Subdivision surfaces, that is, the graphical technique of segmenting a given shape into constituent sub-shapes, are becoming ever more widely employed in graphics. However, subdivision can be especially inefficient with respect to data transfer overhead, particularly when triangle strip data is generated. This is typically because, similar to a rectangular lattice, internal row vertices are repeated. In the limit (that is, as the subdivision level approaches infinity), the efficiency approaches 50%.
 A second approach to graphical design is to directly support basic graphical primitives so that internal row vertices need not be repeated. This creates a mesh, such as a rectangular mesh. A rectangular mesh is generally defined as a rectangular aggregation of graphics primitives, wherein the rectangular aggregation of graphics primitives did not occur due to the two-dimensional aggregation of a plurality of triangle strips.
 In one known approach of creating a rectangular mesh, the renderer caches both the previous row of vertices of a given row of aggregated triangle-shaped or quadrilateral-shaped primitives. Then, instead of receiving both rows of vertices for the next row of aggregated triangle-shaped or quadrilateral-shaped primitives, the renderer only receives the top row of vertices for the next row of aggregated triangle-shaped or quadrilateral-shaped primitives, thereby reducing the transmitted information needed to draw the rectangular mesh and increasing efficiency. Rendering a rectangular mesh can be more efficient than rendering a rectangular lattice created by the aggregation of primitive strips.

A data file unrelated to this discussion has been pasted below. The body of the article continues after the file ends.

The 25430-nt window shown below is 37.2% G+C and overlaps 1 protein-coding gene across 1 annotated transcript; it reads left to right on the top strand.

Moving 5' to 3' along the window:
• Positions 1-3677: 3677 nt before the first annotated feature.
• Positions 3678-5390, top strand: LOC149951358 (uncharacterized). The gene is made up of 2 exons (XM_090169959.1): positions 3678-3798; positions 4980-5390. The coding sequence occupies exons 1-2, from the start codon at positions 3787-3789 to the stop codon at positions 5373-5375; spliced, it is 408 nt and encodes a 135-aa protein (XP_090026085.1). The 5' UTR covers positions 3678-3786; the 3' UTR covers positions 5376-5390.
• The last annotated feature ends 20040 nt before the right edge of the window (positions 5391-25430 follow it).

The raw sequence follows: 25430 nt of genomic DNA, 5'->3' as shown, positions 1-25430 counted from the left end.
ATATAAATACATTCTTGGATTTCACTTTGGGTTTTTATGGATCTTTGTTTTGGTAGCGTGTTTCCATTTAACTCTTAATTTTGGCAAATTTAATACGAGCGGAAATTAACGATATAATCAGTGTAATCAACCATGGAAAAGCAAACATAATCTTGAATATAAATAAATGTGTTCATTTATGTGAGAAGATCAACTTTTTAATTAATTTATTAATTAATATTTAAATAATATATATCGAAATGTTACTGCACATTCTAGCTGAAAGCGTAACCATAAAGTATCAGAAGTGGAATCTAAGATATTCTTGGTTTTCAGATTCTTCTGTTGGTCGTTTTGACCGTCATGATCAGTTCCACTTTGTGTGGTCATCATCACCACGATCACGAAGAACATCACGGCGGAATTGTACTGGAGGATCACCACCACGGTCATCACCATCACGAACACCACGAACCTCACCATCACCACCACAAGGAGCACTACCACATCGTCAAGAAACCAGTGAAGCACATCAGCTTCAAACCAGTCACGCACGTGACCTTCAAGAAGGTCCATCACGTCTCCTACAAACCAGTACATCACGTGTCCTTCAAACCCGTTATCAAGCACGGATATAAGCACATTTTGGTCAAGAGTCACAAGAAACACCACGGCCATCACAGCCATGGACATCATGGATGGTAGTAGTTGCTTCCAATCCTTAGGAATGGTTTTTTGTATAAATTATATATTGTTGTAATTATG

However, processor performance has outpaced memory and bus performance, while at he same time, the employment of subdivision surfaces has increased the demand for higher throughput. Therefore, there is a need for employing graphics primitives for rendering a subdivided triangle that overcomes the shortcomings of existing approaches.
 The present invention employs video information associated with a triangular mesh. The present invention derives a plurality of adjacent triangle-shaped primitives of a first row. Each triangle-shaped primitive is defined as having both at least one lower vertex and at least one upper vertex. At least one lower vertex and at least one upper vertex of a selected triangular primitive of the first row are cached. At least one lower vertex of the selected triangle primitive is overwritten with at least one upper vertex of the selected triangular primitive. One or more new upper vertexes of a selected triangle primitive of the next row are cached, thereby generating a triangular mesh.
 For a more complete understanding of the present invention, and the advantages thereof, reference is now made to the following Detailed Description, taken in conjunction with the accompanying drawings, in which:
FIG. 1A illustrates a 3-dimensional shape having a triangular mesh, wherein the triangular mesh is further subdivided into triangular graphics primitives;